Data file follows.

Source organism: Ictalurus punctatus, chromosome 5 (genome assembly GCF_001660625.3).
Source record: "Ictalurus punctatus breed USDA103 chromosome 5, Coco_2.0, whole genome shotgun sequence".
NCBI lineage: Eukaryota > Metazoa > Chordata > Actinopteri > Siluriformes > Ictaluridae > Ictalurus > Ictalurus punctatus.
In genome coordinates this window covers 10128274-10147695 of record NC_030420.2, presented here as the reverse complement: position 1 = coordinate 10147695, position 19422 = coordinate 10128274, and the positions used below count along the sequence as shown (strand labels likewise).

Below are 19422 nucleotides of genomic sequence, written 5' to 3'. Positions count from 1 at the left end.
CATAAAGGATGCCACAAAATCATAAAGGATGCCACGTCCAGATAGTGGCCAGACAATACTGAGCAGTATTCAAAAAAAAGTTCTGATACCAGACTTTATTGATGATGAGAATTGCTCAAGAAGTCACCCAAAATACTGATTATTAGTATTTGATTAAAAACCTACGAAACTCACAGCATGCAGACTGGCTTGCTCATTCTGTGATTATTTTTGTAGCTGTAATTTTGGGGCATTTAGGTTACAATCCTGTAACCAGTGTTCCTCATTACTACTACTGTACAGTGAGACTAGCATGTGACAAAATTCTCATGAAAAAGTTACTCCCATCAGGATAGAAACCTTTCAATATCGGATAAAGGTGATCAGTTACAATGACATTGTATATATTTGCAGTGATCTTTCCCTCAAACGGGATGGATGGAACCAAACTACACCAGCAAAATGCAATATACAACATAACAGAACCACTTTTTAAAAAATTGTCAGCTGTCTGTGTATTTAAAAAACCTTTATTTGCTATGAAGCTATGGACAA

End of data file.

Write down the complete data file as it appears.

Source organism: Ictalurus punctatus, chromosome 5 (genome assembly GCF_001660625.3).
Source record: "Ictalurus punctatus breed USDA103 chromosome 5, Coco_2.0, whole genome shotgun sequence".
NCBI lineage: Eukaryota > Metazoa > Chordata > Actinopteri > Siluriformes > Ictaluridae > Ictalurus > Ictalurus punctatus.
In genome coordinates this window covers 10128274-10147695 of record NC_030420.2, presented here as the reverse complement: position 1 = coordinate 10147695, position 19422 = coordinate 10128274, and the positions used below count along the sequence as shown (strand labels likewise).

Below are 19422 nucleotides of genomic sequence, written 5' to 3'. Positions count from 1 at the left end.
CATAAAGGATGCCACAAAATCATAAAGGATGCCACGTCCAGATAGTGGCCAGACAATACTGAGCAGTATTCAAAAAAAAGTTCTGATACCAGACTTTATTGATGATGAGAATTGCTCAAGAAGTCACCCAAAATACTGATTATTAGTATTTGATTAAAAACCTACGAAACTCACAGCATGCAGACTGGCTTGCTCATTCTGTGATTATTTTTGTAGCTGTAATTTTGGGGCATTTAGGTTACAATCCTGTAACCAGTGTTCCTCATTACTACTACTGTACAGTGAGACTAGCATGTGACAAAATTCTCATGAAAAAGTTACTCCCATCAGGATAGAAACCTTTCAATATCGGATAAAGGTGATCAGTTACAATGACATTGTATATATTTGCAGTGATCTTTCCCTCAAACGGGATGGATGGAACCAAACTACACCAGCAAAATGCAATATACAACATAACAGAACCACTTTTTAAAAAATTGTCAGCTGTCTGTGTATTTAAAAAACCTTTATTTGCTATGAAGCTATGGACAA